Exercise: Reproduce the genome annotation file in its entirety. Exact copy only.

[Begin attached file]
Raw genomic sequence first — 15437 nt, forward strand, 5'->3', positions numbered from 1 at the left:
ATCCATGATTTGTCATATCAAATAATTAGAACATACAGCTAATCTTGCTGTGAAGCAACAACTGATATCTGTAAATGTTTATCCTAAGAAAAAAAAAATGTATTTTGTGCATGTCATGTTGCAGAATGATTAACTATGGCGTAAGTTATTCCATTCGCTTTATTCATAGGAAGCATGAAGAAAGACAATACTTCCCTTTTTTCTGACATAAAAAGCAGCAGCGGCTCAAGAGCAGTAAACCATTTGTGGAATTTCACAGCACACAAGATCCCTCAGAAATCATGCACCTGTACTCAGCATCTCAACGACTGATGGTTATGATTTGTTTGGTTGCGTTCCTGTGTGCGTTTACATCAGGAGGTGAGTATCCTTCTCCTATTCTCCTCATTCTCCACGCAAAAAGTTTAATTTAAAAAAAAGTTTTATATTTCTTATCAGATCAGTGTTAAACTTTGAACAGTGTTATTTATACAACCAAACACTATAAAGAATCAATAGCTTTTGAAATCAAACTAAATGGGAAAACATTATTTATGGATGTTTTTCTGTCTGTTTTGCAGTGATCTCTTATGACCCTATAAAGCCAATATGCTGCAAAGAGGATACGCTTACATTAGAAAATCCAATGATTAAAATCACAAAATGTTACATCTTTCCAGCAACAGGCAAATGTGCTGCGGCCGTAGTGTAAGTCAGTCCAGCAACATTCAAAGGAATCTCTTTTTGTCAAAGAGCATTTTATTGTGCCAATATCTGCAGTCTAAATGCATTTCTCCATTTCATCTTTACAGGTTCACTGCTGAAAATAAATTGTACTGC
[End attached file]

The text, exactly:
Raw genomic sequence first — 15437 nt, forward strand, 5'->3', positions numbered from 1 at the left:
ATCCATGATTTGTCATATCAAATAATTAGAACATACAGCTAATCTTGCTGTGAAGCAACAACTGATATCTGTAAATGTTTATCCTAAGAAAAAAAAAATGTATTTTGTGCATGTCATGTTGCAGAATGATTAACTATGGCGTAAGTTATTCCATTCGCTTTATTCATAGGAAGCATGAAGAAAGACAATACTTCCCTTTTTTCTGACATAAAAAGCAGCAGCGGCTCAAGAGCAGTAAACCATTTGTGGAATTTCACAGCACACAAGATCCCTCAGAAATCATGCACCTGTACTCAGCATCTCAACGACTGATGGTTATGATTTGTTTGGTTGCGTTCCTGTGTGCGTTTACATCAGGAGGTGAGTATCCTTCTCCTATTCTCCTCATTCTCCACGCAAAAAGTTTAATTTAAAAAAAAGTTTTATATTTCTTATCAGATCAGTGTTAAACTTTGAACAGTGTTATTTATACAACCAAACACTATAAAGAATCAATAGCTTTTGAAATCAAACTAAATGGGAAAACATTATTTATGGATGTTTTTCTGTCTGTTTTGCAGTGATCTCTTATGACCCTATAAAGCCAATATGCTGCAAAGAGGATACGCTTACATTAGAAAATCCAATGATTAAAATCACAAAATGTTACATCTTTCCAGCAACAGGCAAATGTGCTGCGGCCGTAGTGTAAGTCAGTCCAGCAACATTCAAAGGAATCTCTTTTTGTCAAAGAGCATTTTATTGTGCCAATATCTGCAGTCTAAATGCATTTCTCCATTTCATCTTTACAGGTTCACTGCTGAAAATAAATTGTACTGC